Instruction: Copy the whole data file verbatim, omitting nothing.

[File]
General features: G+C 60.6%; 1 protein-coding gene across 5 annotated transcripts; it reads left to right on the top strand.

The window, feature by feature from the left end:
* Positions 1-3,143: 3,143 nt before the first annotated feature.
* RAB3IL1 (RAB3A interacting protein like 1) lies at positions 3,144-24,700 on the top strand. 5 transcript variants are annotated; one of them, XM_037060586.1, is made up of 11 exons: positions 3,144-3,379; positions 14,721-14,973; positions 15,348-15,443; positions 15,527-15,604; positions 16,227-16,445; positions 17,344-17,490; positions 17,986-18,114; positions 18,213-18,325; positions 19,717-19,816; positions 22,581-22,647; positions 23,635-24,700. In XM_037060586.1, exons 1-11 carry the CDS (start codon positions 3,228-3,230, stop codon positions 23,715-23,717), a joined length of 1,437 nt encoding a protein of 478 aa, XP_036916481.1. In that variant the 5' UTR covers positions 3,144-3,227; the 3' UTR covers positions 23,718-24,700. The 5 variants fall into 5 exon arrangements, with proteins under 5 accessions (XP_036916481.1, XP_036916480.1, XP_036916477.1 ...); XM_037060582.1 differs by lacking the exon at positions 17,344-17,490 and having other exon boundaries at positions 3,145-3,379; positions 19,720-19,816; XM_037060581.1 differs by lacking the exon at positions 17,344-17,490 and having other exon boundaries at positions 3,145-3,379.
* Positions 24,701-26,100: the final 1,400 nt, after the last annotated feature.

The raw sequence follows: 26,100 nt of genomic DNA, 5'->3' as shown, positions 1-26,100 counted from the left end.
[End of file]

General features: G+C 60.6%; 1 protein-coding gene across 5 annotated transcripts; it reads left to right on the top strand.

The window, feature by feature from the left end:
* Positions 1-3,143: 3,143 nt before the first annotated feature.
* RAB3IL1 (RAB3A interacting protein like 1) lies at positions 3,144-24,700 on the top strand. 5 transcript variants are annotated; one of them, XM_037060586.1, is made up of 11 exons: positions 3,144-3,379; positions 14,721-14,973; positions 15,348-15,443; positions 15,527-15,604; positions 16,227-16,445; positions 17,344-17,490; positions 17,986-18,114; positions 18,213-18,325; positions 19,717-19,816; positions 22,581-22,647; positions 23,635-24,700. In XM_037060586.1, exons 1-11 carry the CDS (start codon positions 3,228-3,230, stop codon positions 23,715-23,717), a joined length of 1,437 nt encoding a protein of 478 aa, XP_036916481.1. In that variant the 5' UTR covers positions 3,144-3,227; the 3' UTR covers positions 23,718-24,700. The 5 variants fall into 5 exon arrangements, with proteins under 5 accessions (XP_036916481.1, XP_036916480.1, XP_036916477.1 ...); XM_037060582.1 differs by lacking the exon at positions 17,344-17,490 and having other exon boundaries at positions 3,145-3,379; positions 19,720-19,816; XM_037060581.1 differs by lacking the exon at positions 17,344-17,490 and having other exon boundaries at positions 3,145-3,379.
* Positions 24,701-26,100: the final 1,400 nt, after the last annotated feature.

The raw sequence follows: 26,100 nt of genomic DNA, 5'->3' as shown, positions 1-26,100 counted from the left end.